A European court ruling against Google means search engines may have to respect “the right to be forgotten.” But exactly how the judgment will work in practice is unclear.
In principle, the ruling means people have the right to demand that search results pointing to information about them be removed from indexes. It appears to affect any search engine offering results to European customers, regardless of the service’s physical location.
The ruling came in the European Court of Justice. That’s the court which has the final say on the implementation of those laws that apply across the 28 member states of the European Union.
The case originally stemmed from a complaint by a Spanish man who wanted Google to remove links to 16-year-old newspaper articles about his home being repossessed. He felt it was unfair that such dated and negative material should now appear prominently when somebody searched for information about him.
Although he has previously said he’s satisfied with the way the complaint was settled, the case proceeded up the court system as a key test of European Union policy. The EU has previously argued that a “right to be forgotten” is a key element of the right to privacy, making the case a clash between privacy and freedom of expression.
The court ruling appears to be something of a compromise between the two. It says that somebody who is upset about information about them online must first approach the page operator and ask for it to be removed. If the operator refuses to do so, the person can then ask search engines to remove the information.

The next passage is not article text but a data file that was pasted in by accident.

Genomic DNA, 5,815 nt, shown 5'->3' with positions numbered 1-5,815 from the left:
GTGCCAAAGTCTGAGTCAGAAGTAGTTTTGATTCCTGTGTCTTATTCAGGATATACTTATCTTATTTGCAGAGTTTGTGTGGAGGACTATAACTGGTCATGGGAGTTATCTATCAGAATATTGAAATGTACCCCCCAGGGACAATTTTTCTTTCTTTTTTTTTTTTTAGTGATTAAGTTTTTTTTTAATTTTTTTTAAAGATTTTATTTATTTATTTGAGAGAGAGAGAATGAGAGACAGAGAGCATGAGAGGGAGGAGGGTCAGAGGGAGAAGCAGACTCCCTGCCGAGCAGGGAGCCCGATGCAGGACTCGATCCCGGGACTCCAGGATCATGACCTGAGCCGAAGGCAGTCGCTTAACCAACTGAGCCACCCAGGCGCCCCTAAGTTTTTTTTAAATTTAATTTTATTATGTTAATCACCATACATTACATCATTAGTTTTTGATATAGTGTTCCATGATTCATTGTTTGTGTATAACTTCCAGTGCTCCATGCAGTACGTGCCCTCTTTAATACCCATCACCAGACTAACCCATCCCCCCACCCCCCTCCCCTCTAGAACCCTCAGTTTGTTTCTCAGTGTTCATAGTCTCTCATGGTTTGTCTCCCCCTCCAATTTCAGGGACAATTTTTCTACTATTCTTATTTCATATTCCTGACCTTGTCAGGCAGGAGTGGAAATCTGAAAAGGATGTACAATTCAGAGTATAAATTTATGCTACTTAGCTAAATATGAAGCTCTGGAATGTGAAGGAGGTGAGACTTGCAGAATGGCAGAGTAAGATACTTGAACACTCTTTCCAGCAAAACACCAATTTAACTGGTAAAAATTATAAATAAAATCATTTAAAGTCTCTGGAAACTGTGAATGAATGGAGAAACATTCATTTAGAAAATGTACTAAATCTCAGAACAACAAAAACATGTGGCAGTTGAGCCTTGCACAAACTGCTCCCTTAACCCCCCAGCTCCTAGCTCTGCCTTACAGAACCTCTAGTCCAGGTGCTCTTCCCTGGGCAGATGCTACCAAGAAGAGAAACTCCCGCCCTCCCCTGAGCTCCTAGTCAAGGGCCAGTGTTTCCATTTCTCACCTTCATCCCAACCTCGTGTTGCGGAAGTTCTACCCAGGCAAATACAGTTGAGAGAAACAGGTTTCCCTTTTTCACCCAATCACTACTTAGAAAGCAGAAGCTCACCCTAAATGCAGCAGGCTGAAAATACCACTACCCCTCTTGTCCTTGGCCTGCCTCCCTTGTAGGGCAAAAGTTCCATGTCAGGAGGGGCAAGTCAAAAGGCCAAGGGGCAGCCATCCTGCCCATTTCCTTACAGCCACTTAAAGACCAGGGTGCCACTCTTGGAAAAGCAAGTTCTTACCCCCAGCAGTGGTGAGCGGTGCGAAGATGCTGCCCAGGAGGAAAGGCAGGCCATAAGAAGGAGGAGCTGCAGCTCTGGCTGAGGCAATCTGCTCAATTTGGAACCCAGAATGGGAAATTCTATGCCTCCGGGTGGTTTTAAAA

The search engine must then assess the request, taking into account factors such as how dated the information is, and whether the person is a public figure with less expectation to a right to privacy. If the search engine refuses to remove the material, the person can ask a court to review the decision. This applies even if the original web page operator is acting perfectly legally in publishing the information online.
The key to the court decision is that judges ruled search engines are effectively creating a new publication when they put together a list of links on a subject. This “new publication” comes under privacy laws in its own right and is arguably being held to a higher standard than individual web pages because it is more prominent and comprehensive.
It’s important to note that the ruling does not affect the original publication itself. It doesn’t give people any new or extra rights to demand that the relevant web page be altered or taken offline.
Google says it will have to “take time to analyze the implications” of the ruling. There’s no easy legal route of appeal against the ruling, but it’s possible Google could choose to refuse some or all requests for removal and fighting individual cases in court, perhaps establishing clearer thresholds on how dated or irrelevant information must be before it is forced to remove links.